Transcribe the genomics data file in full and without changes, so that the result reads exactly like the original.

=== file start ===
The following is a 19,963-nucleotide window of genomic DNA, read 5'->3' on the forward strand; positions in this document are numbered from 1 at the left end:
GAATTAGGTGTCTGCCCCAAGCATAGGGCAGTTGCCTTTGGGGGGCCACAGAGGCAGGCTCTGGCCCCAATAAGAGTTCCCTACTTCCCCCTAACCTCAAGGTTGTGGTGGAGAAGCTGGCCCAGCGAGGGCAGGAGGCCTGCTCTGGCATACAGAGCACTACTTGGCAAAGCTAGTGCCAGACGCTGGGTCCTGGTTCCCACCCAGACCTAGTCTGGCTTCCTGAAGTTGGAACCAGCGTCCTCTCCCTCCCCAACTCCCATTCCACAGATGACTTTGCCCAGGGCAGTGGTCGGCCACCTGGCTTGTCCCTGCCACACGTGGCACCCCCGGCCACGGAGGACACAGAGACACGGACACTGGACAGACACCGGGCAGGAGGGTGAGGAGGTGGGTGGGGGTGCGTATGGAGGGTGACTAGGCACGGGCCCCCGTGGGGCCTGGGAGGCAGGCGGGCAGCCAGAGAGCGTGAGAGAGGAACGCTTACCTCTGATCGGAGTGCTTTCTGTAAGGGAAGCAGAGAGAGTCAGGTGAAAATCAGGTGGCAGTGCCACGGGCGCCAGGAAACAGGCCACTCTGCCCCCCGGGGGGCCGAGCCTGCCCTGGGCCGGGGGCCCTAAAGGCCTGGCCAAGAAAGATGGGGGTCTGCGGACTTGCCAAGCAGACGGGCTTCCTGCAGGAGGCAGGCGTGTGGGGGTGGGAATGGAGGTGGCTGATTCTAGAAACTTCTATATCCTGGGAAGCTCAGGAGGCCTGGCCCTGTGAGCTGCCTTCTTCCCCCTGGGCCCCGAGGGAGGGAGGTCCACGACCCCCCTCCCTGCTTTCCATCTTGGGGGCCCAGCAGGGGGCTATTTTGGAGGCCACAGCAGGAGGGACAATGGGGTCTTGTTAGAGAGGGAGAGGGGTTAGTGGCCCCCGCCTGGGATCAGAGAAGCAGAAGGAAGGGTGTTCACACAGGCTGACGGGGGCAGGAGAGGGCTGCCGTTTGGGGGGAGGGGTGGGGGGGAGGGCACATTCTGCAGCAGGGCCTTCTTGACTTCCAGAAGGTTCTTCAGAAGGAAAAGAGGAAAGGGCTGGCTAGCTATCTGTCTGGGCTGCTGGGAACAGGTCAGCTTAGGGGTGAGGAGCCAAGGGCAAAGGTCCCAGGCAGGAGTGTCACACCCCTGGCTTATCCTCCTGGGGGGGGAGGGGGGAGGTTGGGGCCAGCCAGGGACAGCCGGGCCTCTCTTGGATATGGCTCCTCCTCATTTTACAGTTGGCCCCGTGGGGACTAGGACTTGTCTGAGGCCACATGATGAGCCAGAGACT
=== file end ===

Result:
The following is a 19,963-nucleotide window of genomic DNA, read 5'->3' on the forward strand; positions in this document are numbered from 1 at the left end:
GAATTAGGTGTCTGCCCCAAGCATAGGGCAGTTGCCTTTGGGGGGCCACAGAGGCAGGCTCTGGCCCCAATAAGAGTTCCCTACTTCCCCCTAACCTCAAGGTTGTGGTGGAGAAGCTGGCCCAGCGAGGGCAGGAGGCCTGCTCTGGCATACAGAGCACTACTTGGCAAAGCTAGTGCCAGACGCTGGGTCCTGGTTCCCACCCAGACCTAGTCTGGCTTCCTGAAGTTGGAACCAGCGTCCTCTCCCTCCCCAACTCCCATTCCACAGATGACTTTGCCCAGGGCAGTGGTCGGCCACCTGGCTTGTCCCTGCCACACGTGGCACCCCCGGCCACGGAGGACACAGAGACACGGACACTGGACAGACACCGGGCAGGAGGGTGAGGAGGTGGGTGGGGGTGCGTATGGAGGGTGACTAGGCACGGGCCCCCGTGGGGCCTGGGAGGCAGGCGGGCAGCCAGAGAGCGTGAGAGAGGAACGCTTACCTCTGATCGGAGTGCTTTCTGTAAGGGAAGCAGAGAGAGTCAGGTGAAAATCAGGTGGCAGTGCCACGGGCGCCAGGAAACAGGCCACTCTGCCCCCCGGGGGGCCGAGCCTGCCCTGGGCCGGGGGCCCTAAAGGCCTGGCCAAGAAAGATGGGGGTCTGCGGACTTGCCAAGCAGACGGGCTTCCTGCAGGAGGCAGGCGTGTGGGGGTGGGAATGGAGGTGGCTGATTCTAGAAACTTCTATATCCTGGGAAGCTCAGGAGGCCTGGCCCTGTGAGCTGCCTTCTTCCCCCTGGGCCCCGAGGGAGGGAGGTCCACGACCCCCCTCCCTGCTTTCCATCTTGGGGGCCCAGCAGGGGGCTATTTTGGAGGCCACAGCAGGAGGGACAATGGGGTCTTGTTAGAGAGGGAGAGGGGTTAGTGGCCCCCGCCTGGGATCAGAGAAGCAGAAGGAAGGGTGTTCACACAGGCTGACGGGGGCAGGAGAGGGCTGCCGTTTGGGGGGAGGGGTGGGGGGGAGGGCACATTCTGCAGCAGGGCCTTCTTGACTTCCAGAAGGTTCTTCAGAAGGAAAAGAGGAAAGGGCTGGCTAGCTATCTGTCTGGGCTGCTGGGAACAGGTCAGCTTAGGGGTGAGGAGCCAAGGGCAAAGGTCCCAGGCAGGAGTGTCACACCCCTGGCTTATCCTCCTGGGGGGGGAGGGGGGAGGTTGGGGCCAGCCAGGGACAGCCGGGCCTCTCTTGGATATGGCTCCTCCTCATTTTACAGTTGGCCCCGTGGGGACTAGGACTTGTCTGAGGCCACATGATGAGCCAGAGACT